Renishia Franks has had her ups and downs. She was a standout student at Vigor High School, where she graduated with honors in 2011. She still displays the trophies she won as a member of the Wolves basketball team, along with a photo of herself on the freshman homecoming court.
But lacking guidance, she quickly fell into ambivalence and casual drug use after high school. She briefly enrolled at Bishop State Community College before her first pregnancy, but with an unsupportive partner found higher education too difficult to pursue.
More recently, with a second child nearing 4 years of age, she attempted online courses. But medical problems resulted in a $16,000 hospital bill and she’s been struggling to survive ever since.
“I was cramping so bad, I couldn’t sit down, I couldn’t lay down, I couldn’t move and I couldn’t walk without crying,” Franks said of the affliction, which Lagniappe has chosen not to disclose. “It was the worst pain ever.”
Franks was initially undiagnosed at the hospital but administered antibiotics and painkillers during a four-night stay. She was later diagnosed and treated by the Mobile County Health Department. Then came the bill.
“I couldn’t afford ‘Obamacare’ at the time,” she said. “They wanted me to pay $131 per month, and that’s more than my light bill. I had to choose between health care or a place to live. I tried to go through Medicaid, but they told me I made too much money.”
At her most recent job, serving at a pizza restaurant in North Mobile, Franks said she makes $2.95 per hour plus tips. On a good night she brings home $30. On a bad night she’s left empty-handed. She spent a small infusion of money from her tax return this year on relocating her disabled mother, who was living in a mold-infested apartment.
Last year, after losing a job at a convenience store that was unwilling to work around her child care schedule, a cousin referred her to the Salvation Army’s Angel Tree program. Initially afraid she would not be able to afford Christmas gifts for her children, Marcy and Jeremiah, Franks said she “swallowed her pride” and the Salvation Army was able to provide one of the most memorable Christmases ever.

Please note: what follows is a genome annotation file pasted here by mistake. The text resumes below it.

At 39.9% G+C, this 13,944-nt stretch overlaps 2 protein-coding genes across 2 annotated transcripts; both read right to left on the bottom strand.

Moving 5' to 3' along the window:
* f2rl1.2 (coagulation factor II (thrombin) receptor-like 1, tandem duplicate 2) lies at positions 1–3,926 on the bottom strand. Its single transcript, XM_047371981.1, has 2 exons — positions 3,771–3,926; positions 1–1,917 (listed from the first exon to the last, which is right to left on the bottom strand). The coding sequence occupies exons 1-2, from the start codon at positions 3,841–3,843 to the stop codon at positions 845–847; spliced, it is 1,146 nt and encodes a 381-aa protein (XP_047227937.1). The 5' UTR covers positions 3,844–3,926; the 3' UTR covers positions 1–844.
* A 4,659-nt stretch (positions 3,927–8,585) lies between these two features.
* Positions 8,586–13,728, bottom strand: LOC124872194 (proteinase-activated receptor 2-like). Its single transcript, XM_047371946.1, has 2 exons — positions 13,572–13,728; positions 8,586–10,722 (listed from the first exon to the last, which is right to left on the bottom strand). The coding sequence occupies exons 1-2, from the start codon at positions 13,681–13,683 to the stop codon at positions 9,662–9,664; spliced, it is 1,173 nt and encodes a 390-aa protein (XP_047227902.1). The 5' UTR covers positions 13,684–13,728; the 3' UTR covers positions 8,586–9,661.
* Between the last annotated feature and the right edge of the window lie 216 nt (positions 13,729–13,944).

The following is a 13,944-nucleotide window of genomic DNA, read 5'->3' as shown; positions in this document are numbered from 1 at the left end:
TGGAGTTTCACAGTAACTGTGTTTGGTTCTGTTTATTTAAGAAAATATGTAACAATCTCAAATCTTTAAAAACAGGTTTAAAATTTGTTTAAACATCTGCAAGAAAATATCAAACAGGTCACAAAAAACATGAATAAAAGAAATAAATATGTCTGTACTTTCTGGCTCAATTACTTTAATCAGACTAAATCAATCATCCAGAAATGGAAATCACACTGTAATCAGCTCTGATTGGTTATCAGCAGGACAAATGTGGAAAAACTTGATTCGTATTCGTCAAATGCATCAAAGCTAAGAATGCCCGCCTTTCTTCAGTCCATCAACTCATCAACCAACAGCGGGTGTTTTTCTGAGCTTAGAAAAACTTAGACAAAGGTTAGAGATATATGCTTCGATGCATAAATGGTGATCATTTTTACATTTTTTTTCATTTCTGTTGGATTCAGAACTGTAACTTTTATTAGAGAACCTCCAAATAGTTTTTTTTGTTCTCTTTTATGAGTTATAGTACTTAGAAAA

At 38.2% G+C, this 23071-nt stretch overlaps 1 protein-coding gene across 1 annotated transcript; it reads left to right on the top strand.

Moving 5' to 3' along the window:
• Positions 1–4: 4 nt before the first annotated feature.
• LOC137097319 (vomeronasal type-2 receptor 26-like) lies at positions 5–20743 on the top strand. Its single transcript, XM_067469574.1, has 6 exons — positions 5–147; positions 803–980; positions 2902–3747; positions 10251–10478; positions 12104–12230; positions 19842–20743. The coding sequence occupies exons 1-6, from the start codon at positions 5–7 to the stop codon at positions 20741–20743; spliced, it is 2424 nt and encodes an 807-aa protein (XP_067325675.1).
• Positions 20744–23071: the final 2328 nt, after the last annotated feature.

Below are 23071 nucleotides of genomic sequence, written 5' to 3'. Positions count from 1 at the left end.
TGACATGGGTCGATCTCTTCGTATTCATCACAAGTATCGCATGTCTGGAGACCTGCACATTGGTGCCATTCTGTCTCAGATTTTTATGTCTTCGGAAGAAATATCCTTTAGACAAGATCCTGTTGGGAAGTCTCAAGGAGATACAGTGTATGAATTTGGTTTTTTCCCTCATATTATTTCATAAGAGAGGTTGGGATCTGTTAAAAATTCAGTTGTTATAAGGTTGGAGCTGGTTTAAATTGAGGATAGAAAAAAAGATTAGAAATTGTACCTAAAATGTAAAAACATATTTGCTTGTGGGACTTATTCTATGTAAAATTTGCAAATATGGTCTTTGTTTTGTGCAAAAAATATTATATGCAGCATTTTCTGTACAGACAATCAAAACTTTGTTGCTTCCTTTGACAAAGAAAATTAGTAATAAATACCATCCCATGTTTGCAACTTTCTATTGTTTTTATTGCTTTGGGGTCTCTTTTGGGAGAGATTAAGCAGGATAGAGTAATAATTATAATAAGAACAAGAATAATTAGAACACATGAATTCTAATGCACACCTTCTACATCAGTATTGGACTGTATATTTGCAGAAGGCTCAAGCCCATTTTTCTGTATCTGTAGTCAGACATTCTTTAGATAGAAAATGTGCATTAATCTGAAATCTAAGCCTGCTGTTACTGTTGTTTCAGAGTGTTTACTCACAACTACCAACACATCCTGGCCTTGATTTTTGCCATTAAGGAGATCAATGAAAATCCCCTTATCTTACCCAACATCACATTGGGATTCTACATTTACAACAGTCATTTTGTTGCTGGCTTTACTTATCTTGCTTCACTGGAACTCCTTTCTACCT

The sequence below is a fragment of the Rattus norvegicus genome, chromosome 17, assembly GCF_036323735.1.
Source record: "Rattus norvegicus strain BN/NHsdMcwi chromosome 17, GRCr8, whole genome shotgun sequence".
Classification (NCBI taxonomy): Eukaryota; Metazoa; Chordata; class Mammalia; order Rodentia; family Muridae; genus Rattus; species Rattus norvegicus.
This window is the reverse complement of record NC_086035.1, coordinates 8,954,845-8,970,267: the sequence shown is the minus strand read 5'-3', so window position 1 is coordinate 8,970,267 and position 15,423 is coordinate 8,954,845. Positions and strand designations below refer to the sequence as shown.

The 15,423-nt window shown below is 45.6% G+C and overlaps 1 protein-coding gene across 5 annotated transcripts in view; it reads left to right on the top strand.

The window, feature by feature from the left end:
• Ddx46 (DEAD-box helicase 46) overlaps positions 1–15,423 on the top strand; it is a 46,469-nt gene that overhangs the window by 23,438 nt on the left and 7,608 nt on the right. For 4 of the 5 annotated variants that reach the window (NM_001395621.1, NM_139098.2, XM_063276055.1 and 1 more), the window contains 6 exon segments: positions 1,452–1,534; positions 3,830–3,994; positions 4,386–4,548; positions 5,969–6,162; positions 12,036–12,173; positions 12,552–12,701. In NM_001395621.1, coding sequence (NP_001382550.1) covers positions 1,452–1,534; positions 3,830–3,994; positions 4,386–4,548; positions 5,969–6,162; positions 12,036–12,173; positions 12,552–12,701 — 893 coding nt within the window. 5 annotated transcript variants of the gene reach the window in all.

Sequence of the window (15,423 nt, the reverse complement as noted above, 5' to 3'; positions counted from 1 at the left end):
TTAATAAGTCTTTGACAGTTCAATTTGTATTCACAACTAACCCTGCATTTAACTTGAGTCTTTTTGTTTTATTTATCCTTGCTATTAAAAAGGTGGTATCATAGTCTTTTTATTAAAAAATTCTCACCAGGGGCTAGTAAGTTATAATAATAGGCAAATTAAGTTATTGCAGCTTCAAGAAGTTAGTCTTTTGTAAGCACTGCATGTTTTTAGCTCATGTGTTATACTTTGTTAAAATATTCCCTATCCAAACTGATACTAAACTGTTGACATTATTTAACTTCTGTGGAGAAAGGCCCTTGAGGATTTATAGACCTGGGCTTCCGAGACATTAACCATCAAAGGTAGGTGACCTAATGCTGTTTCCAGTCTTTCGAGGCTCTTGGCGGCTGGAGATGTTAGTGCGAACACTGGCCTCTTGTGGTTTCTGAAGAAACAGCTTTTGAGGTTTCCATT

“I can barely afford to live here,” she said, huddled on the couch in a Section 8 apartment within earshot of Interstate 65. “Every day I drive on bad ball joints because I can’t afford to get my truck fixed. I have to pray every day as I’m driving my kids to school, ‘Lord, just let this truck hold up a little bit longer …’”
But recently things have been turning around. She applied for a job at the Amazon sortation center and as of last month had been preliminarily hired. She was told it would be part-time work, but pay $11 per hour and offer health insurance.
“I’ve always loved to work — I love to make money and I love to shop,” she said. “But being a single mother and having not finished school, it’s just always hard to make ends meet.”
Life’s difficulties are not lost on her children, but judging by their behavior — Jeremiah is inquisitive and polite and Marcy is friendly and playful — the family makes the best of what they have. Eventually she’d like to own her own restaurant. Jeremiah wants to be a police officer. Marcy wants to be a doctor.
“You have to stay strong because you can’t break down in front of the kids — they think mommy is a superhero. But some days I feel like I can’t get out of bed because I’m afraid about what is going to go wrong.”
In recent years, The Salvation Army of Coastal Alabama’s Angel Tree program has provided gifts for close to 2,500 local children in Mobile and Baldwin counties. There are several ways the community can help with Angel Tree:
• Adopt an individual Angel from the tree at most Wal-Mart Vision Centers (typically begins after Thanksgiving).
• Sponsor an Angel Tree (10 or more angels) for your business or organization.
• Host a toy/gift drive for the “Forgotten Angels,” those who do not get adopted or whose gifts do not get returned.
For more information on hosting an Angel Tree or toy drive, contact Maj. Jennifer Richmond, associate area commander at [email protected] or call 251-438-1625.